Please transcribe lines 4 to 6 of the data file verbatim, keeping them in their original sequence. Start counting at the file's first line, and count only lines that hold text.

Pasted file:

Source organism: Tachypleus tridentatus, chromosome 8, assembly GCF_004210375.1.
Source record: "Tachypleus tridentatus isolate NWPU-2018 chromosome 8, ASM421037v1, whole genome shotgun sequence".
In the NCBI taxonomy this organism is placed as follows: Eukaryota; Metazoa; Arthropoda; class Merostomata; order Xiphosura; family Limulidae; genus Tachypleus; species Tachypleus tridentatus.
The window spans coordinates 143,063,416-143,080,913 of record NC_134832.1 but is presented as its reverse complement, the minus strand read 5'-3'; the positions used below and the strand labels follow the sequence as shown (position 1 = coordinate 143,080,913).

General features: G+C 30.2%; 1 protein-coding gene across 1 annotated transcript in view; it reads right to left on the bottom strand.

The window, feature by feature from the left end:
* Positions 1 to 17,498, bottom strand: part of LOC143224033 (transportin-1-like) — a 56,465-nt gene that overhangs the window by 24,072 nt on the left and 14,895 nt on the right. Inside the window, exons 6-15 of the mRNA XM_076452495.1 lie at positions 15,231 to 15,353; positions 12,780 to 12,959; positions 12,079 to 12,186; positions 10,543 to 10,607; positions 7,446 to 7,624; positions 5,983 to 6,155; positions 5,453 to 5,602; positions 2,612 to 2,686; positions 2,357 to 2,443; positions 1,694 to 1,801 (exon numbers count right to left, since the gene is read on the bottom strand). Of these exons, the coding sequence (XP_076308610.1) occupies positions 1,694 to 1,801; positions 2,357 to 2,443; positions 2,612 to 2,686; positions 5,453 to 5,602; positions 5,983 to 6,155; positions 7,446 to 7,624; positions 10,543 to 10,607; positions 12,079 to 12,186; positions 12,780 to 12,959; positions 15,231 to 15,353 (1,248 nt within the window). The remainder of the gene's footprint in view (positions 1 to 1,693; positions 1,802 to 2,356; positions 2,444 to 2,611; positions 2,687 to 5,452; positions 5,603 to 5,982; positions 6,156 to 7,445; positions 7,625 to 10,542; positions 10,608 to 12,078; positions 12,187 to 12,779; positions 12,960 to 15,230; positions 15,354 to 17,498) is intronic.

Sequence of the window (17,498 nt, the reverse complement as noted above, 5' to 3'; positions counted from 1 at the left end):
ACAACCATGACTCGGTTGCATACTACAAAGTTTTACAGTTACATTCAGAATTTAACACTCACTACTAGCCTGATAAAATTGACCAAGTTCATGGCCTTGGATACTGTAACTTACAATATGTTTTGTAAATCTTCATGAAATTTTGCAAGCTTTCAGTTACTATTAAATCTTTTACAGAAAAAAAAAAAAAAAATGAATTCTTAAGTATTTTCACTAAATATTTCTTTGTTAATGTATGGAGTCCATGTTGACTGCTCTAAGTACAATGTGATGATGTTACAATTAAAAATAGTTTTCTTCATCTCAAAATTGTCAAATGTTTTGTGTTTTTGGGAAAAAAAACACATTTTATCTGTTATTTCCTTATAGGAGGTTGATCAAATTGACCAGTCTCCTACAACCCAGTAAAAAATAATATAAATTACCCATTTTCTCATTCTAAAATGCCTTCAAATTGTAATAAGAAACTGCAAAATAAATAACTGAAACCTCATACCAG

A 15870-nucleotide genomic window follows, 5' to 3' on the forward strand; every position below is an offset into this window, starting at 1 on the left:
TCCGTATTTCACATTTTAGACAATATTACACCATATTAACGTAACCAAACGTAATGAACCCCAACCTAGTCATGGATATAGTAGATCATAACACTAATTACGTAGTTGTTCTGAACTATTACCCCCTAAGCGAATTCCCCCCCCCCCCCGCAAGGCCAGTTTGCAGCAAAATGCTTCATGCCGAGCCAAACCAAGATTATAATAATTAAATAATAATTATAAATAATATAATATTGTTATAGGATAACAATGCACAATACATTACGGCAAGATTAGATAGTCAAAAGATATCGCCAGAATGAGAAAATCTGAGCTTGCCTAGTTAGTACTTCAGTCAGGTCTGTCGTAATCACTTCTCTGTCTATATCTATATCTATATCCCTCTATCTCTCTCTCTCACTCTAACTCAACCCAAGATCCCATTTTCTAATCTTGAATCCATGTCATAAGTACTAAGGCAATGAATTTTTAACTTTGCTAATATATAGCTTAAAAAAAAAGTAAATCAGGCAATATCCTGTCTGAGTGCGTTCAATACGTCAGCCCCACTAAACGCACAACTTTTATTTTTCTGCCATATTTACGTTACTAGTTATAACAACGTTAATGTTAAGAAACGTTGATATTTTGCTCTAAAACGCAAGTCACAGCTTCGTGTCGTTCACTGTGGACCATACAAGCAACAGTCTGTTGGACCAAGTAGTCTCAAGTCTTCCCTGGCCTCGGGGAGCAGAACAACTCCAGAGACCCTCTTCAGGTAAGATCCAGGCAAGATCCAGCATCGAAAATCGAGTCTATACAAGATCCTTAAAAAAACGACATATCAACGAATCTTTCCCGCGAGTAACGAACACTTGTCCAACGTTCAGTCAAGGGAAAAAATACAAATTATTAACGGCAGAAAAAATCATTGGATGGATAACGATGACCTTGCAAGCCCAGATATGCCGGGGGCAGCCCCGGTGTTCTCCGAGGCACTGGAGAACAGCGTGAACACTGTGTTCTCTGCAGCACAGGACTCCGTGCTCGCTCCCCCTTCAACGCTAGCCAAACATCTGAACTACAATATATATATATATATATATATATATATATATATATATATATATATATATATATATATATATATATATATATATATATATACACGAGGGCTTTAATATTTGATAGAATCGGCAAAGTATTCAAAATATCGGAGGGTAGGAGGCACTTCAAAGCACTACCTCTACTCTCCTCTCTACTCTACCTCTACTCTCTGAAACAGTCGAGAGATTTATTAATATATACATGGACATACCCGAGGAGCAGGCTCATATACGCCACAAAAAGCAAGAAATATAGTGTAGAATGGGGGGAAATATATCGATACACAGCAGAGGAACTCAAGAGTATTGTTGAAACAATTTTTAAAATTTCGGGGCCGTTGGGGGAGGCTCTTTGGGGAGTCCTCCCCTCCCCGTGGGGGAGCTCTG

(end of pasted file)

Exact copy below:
The window spans coordinates 143,063,416-143,080,913 of record NC_134832.1 but is presented as its reverse complement, the minus strand read 5'-3'; the positions used below and the strand labels follow the sequence as shown (position 1 = coordinate 143,080,913).

General features: G+C 30.2%; 1 protein-coding gene across 1 annotated transcript in view; it reads right to left on the bottom strand.

The window, feature by feature from the left end: